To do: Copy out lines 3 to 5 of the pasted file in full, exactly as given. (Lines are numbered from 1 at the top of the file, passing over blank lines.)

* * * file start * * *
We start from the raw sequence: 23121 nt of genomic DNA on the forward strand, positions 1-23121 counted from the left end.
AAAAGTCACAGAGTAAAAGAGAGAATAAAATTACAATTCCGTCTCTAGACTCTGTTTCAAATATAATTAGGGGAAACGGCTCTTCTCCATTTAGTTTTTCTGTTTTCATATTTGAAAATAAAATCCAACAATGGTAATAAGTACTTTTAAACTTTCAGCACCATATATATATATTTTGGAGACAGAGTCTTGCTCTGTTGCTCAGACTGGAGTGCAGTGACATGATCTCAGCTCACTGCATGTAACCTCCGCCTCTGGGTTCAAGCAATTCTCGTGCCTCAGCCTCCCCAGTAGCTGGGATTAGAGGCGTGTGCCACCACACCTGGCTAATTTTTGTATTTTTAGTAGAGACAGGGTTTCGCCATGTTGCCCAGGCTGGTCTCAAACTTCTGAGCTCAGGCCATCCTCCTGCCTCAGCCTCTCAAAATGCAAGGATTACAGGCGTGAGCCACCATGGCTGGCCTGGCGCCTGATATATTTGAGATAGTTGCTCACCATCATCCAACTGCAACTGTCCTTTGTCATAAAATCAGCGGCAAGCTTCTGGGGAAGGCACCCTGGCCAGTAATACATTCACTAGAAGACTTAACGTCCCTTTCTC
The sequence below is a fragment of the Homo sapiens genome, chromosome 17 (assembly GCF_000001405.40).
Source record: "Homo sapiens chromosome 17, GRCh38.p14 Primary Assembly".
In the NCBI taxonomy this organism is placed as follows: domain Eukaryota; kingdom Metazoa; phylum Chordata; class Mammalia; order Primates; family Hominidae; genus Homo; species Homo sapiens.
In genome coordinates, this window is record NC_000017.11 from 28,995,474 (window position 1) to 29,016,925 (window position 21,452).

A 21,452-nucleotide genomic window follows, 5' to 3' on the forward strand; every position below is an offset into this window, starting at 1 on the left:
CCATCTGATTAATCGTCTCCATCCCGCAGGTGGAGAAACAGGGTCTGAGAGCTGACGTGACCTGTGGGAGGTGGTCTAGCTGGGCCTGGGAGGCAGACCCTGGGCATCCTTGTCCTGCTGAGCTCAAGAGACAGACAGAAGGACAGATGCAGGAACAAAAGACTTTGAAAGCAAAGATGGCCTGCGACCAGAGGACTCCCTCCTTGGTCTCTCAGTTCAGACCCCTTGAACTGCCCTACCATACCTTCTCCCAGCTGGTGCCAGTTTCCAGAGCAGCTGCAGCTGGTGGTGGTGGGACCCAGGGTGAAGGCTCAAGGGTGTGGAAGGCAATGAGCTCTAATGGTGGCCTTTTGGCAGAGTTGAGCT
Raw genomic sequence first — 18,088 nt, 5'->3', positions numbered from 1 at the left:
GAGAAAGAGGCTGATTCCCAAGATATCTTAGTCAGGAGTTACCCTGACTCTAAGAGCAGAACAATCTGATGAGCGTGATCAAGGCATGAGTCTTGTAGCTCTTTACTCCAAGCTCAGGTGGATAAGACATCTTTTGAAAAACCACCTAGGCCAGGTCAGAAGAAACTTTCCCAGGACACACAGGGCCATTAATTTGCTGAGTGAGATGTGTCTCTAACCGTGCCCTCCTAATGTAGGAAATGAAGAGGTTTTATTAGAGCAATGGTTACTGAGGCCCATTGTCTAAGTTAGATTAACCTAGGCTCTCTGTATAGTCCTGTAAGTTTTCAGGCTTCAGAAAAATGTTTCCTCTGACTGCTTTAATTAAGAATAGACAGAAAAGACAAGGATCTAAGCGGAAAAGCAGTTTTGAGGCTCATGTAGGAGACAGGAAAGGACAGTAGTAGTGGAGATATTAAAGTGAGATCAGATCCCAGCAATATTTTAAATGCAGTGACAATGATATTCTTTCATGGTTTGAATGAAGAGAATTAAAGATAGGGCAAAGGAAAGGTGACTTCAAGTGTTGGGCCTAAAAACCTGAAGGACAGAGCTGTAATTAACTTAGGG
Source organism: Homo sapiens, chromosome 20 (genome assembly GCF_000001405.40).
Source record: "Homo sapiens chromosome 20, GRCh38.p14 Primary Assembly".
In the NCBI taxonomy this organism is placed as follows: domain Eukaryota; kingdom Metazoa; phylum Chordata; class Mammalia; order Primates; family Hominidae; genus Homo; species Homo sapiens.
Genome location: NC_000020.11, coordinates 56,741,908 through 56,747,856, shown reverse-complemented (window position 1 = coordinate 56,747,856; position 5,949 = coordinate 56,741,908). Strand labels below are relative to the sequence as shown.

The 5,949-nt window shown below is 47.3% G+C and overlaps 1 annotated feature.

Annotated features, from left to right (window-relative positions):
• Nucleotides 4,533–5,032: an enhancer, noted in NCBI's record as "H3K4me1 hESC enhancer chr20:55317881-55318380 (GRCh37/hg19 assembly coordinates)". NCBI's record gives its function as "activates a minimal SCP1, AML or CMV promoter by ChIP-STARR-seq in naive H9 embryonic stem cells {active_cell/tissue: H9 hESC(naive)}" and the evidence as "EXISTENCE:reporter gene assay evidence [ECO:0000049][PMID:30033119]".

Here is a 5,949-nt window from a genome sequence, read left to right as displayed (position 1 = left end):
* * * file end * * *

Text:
The sequence below is a fragment of the Homo sapiens genome, chromosome 17 (assembly GCF_000001405.40).
Source record: "Homo sapiens chromosome 17, GRCh38.p14 Primary Assembly".
In the NCBI taxonomy this organism is placed as follows: domain Eukaryota; kingdom Metazoa; phylum Chordata; class Mammalia; order Primates; family Hominidae; genus Homo; species Homo sapiens.